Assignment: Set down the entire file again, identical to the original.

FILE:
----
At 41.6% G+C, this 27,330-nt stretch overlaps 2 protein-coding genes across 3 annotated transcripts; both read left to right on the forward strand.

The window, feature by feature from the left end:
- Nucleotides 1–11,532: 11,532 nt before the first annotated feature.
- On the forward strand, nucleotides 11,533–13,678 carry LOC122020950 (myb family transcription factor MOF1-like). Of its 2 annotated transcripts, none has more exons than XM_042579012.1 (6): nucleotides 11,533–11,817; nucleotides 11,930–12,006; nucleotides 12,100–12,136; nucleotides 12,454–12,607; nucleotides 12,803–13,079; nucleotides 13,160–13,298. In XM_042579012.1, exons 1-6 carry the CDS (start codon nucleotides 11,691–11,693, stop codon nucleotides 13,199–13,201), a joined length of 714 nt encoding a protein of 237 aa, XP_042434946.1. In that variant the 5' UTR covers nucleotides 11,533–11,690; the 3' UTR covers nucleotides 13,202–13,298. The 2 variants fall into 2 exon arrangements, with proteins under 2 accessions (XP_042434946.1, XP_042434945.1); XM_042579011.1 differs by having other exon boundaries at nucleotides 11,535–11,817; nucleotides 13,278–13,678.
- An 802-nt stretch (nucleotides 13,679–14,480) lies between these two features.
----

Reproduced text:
At 41.6% G+C, this 27,330-nt stretch overlaps 2 protein-coding genes across 3 annotated transcripts; both read left to right on the forward strand.

The window, feature by feature from the left end:
- Nucleotides 1–11,532: 11,532 nt before the first annotated feature.
- On the forward strand, nucleotides 11,533–13,678 carry LOC122020950 (myb family transcription factor MOF1-like). Of its 2 annotated transcripts, none has more exons than XM_042579012.1 (6): nucleotides 11,533–11,817; nucleotides 11,930–12,006; nucleotides 12,100–12,136; nucleotides 12,454–12,607; nucleotides 12,803–13,079; nucleotides 13,160–13,298. In XM_042579012.1, exons 1-6 carry the CDS (start codon nucleotides 11,691–11,693, stop codon nucleotides 13,199–13,201), a joined length of 714 nt encoding a protein of 237 aa, XP_042434946.1. In that variant the 5' UTR covers nucleotides 11,533–11,690; the 3' UTR covers nucleotides 13,202–13,298. The 2 variants fall into 2 exon arrangements, with proteins under 2 accessions (XP_042434946.1, XP_042434945.1); XM_042579011.1 differs by having other exon boundaries at nucleotides 11,535–11,817; nucleotides 13,278–13,678.
- An 802-nt stretch (nucleotides 13,679–14,480) lies between these two features.